Lack of research and understanding makes insurance companies shy away from coverage, Karyampudi says
Psychedelic drug-assisted therapy effectively treats mental health issues, but some doctors in the medical profession remain hesitant and want more analysis. Disability lawyer Rupa Karyampudi says the taboo towards the treatment prevents sufficient funding for proper research, and getting insurance approval for its use will likely be a challenge for claimants.
“I honestly believe this is going to be a huge revolution in mental health care. Currently, the types of treatment being used, especially for conditions such as PTSD, anxiety and depression, are not that effective for many people with severe cases. It is almost hit and miss, and it can take a great deal of trial and error with different medications, usually with plenty of side effects. Even then, they are only marginally effective.”
There is a misunderstanding of psychedelics and how they operate, and Karyampudi says there is a minimal downside to these drugs. “They are not addictive like other types of drugs and do not have a lot of side effects.”
Psychedelics changes perception. People with mental health conditions get locked into particular thought patterns, and studies show the drugs reboot and change the brain’s neural pathways to increase neuroplasticity, Karyampudi says.
“There have been some great studies with good outcomes, but researchers are not getting funding because of the taboo.”
She says psychedelics are not addictive but can cause hallucinations in an uncontrolled environment. For example, there were few instances someone was killed or badly injured because psychedelics got administered in an unchecked setting, and they hallucinated severely, Karyampudi says.
“For it to be therapeutic, you need to be in a controlled setting, controlled dosage with an expert who knows what they’re doing.”
There was a negative perception of psychedelics in the 1950s and 60s, and during the war on drugs, Karyampudi says it got lumped in with other addictive drugs. Certain communities are disproportionately affected by drug crackdowns, and she says psychedelics were associated with hippie culture.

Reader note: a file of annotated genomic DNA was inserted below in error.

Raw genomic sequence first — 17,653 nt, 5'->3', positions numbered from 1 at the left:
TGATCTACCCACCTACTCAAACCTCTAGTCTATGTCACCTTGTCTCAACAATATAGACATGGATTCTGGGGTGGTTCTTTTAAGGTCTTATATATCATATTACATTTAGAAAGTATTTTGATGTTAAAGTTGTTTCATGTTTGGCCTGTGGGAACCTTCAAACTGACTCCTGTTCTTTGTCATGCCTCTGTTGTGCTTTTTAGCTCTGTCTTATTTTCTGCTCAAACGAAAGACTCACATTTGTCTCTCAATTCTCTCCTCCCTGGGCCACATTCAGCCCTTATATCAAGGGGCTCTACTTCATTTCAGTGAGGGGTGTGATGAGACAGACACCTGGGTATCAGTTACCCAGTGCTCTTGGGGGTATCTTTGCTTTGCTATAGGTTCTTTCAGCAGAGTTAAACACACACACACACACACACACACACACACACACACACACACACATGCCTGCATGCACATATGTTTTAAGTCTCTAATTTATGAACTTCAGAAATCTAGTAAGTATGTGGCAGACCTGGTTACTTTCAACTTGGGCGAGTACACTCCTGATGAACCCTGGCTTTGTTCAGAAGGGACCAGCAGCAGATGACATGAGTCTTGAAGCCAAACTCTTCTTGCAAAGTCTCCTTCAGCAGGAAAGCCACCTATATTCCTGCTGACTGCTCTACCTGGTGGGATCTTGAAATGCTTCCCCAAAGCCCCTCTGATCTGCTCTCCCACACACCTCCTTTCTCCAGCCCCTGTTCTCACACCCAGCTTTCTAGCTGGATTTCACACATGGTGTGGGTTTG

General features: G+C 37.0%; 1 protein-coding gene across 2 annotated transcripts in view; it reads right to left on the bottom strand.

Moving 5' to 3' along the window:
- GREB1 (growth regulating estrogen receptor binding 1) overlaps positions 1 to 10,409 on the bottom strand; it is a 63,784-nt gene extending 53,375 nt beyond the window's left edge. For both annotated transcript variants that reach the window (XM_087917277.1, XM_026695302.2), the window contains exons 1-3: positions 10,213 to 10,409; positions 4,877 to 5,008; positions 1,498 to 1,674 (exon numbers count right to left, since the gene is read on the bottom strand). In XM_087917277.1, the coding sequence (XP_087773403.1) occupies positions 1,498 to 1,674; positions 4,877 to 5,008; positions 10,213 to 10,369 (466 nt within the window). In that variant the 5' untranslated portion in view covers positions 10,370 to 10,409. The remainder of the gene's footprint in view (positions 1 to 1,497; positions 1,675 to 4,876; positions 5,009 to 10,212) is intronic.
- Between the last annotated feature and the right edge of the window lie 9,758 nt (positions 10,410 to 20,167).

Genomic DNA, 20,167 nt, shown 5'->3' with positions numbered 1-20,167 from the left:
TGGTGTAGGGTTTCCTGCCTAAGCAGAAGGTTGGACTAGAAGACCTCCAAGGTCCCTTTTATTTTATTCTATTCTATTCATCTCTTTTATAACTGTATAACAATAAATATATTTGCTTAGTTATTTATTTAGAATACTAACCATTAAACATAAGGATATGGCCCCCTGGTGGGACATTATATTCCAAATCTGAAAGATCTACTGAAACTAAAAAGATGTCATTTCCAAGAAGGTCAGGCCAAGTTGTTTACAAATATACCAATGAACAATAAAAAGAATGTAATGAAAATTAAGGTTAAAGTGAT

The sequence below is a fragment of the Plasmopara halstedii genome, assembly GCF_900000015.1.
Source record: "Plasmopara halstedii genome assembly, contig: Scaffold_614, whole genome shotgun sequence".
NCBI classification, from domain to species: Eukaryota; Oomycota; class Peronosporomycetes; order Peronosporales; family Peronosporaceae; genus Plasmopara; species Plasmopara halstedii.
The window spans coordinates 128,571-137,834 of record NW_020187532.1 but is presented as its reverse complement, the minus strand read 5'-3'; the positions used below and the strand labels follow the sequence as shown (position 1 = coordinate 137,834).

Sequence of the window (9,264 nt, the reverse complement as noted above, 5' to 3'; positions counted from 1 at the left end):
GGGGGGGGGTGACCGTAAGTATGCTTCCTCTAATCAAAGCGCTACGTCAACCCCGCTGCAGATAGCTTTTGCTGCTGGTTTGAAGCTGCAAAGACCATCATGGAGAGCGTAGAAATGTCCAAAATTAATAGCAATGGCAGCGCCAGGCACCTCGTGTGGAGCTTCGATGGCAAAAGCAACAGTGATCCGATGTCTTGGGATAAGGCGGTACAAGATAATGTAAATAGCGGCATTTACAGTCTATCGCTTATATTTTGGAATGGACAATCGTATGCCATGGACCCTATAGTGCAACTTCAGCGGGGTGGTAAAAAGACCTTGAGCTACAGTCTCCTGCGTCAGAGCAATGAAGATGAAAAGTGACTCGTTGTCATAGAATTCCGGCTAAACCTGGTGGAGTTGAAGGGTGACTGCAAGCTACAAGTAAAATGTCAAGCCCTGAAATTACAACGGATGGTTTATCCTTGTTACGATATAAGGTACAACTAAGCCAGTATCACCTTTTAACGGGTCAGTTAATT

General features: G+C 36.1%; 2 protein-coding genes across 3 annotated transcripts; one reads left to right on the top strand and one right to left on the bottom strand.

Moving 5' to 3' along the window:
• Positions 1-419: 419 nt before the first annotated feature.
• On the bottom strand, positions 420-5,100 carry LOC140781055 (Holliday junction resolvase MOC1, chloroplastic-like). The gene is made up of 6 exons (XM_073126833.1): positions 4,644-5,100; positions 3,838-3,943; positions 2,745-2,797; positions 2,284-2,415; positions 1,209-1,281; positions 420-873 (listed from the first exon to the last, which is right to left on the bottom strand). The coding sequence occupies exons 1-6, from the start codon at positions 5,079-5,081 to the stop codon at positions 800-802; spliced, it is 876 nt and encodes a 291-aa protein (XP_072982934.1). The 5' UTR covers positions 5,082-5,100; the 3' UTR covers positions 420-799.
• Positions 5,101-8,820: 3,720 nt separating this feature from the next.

Marijuana, which is now legal in Canada, was also negatively connotated, and Karyampudi says she foresees psychedelics going through a similar pattern. She says some countries have begun to decriminalize or legalize psychedelics. For example, Portugal completely legalized or decriminalized all drugs.
“There is a movement towards that, and I see psychedelics possibly going that route, but we shall see.”
Most medical schools do not teach doctors about treating patients with the drug, and Karyampudi says they must understand how to administer, keep and dose the medications, which is a lot to learn.
The drugs’ regulations are also rigorous, and it is challenging to get a license. Karyampudi says Health Canada slightly opened the laws last month. Still, there are few experts in the field, and many doctors are not using the treatment because it is difficult to get government approval.
“The more research there is, the more awareness and regulations will open up.”
Karyampudi says many of her clients with extreme mental health conditions are very treatment-resistant, so they are willing to try anything. “Some clients have wanted to do it on their own, which I definitely would not recommend because the insurance company will reject that.”
Insurance companies are not receptive to psychedelics treatment because of a lack of understanding and would find it inappropriate to deal with long-term disability cases, Karyampudi says.
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She says people need to find a reputable clinic or a practitioner to administer the therapy. They will find this increasingly challenging with few experts in this area and growing demand for treatment.
“I would encourage clients to talk to their doctors about it. If it is an extreme case, they may be able to get approval from Health Canada. I am really hoping this is something that will be more widely available soon.”